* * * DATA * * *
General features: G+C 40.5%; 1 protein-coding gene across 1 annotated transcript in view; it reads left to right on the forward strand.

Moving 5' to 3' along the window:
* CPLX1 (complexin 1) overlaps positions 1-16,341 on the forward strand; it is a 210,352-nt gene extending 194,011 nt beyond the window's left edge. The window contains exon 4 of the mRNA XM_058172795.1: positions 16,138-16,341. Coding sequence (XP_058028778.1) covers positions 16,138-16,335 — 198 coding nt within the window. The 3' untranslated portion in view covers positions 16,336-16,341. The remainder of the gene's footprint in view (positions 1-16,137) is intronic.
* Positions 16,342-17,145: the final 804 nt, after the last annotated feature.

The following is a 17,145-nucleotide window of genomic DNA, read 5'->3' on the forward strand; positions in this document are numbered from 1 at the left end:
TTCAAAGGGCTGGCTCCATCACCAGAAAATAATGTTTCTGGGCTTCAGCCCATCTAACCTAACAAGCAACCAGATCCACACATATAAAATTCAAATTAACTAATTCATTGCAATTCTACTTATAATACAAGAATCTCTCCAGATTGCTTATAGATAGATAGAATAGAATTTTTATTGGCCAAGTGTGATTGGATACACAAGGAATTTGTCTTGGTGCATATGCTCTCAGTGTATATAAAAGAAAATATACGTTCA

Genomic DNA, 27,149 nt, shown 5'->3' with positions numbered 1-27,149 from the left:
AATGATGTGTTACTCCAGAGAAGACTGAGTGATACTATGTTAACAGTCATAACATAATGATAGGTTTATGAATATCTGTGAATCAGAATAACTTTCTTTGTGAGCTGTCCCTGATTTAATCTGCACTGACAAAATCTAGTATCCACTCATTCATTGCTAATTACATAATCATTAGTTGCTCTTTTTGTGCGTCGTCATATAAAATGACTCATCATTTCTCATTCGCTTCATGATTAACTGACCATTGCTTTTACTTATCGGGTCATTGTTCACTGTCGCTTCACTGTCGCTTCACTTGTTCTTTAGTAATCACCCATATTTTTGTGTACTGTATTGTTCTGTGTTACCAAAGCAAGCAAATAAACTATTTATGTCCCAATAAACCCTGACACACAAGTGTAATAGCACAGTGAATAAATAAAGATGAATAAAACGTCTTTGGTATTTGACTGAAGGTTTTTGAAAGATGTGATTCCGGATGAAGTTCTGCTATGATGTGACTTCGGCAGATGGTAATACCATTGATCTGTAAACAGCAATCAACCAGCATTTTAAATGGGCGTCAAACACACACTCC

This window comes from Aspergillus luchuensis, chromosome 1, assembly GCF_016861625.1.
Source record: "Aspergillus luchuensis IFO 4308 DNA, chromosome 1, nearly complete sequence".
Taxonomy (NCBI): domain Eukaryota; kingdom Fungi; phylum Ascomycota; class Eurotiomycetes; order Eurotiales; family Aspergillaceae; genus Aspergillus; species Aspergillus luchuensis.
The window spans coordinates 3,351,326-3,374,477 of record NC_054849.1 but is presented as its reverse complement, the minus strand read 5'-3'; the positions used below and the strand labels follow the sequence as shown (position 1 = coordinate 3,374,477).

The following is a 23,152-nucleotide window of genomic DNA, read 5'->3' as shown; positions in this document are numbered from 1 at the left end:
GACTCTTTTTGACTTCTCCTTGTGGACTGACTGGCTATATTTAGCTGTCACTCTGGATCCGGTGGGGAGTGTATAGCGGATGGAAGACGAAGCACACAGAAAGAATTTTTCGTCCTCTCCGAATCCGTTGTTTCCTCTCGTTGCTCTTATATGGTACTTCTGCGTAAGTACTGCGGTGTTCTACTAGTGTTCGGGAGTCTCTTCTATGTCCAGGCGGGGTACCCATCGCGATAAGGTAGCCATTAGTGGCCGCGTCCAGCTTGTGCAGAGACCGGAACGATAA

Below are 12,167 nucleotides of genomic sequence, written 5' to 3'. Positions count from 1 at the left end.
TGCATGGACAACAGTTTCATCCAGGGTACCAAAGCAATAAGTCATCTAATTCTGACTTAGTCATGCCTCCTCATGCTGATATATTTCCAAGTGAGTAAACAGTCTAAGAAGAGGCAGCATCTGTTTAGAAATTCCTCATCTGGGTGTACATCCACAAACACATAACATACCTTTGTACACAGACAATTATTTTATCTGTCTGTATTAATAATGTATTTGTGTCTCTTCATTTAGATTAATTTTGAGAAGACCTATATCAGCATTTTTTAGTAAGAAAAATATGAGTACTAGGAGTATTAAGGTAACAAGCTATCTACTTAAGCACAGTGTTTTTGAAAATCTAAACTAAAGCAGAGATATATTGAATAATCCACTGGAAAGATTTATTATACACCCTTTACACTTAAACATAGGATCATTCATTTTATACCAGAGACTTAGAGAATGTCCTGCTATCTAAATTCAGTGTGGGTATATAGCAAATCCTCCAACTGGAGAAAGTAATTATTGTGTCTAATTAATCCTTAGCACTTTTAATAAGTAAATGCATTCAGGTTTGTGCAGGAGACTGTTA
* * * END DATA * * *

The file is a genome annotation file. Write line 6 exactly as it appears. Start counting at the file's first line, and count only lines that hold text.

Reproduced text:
TTCAAAGGGCTGGCTCCATCACCAGAAAATAATGTTTCTGGGCTTCAGCCCATCTAACCTAACAAGCAACCAGATCCACACATATAAAATTCAAATTAACTAATTCATTGCAATTCTACTTATAATACAAGAATCTCTCCAGATTGCTTATAGATAGATAGAATAGAATTTTTATTGGCCAAGTGTGATTGGATACACAAGGAATTTGTCTTGGTGCATATGCTCTCAGTGTATATAAAAGAAAATATACGTTCA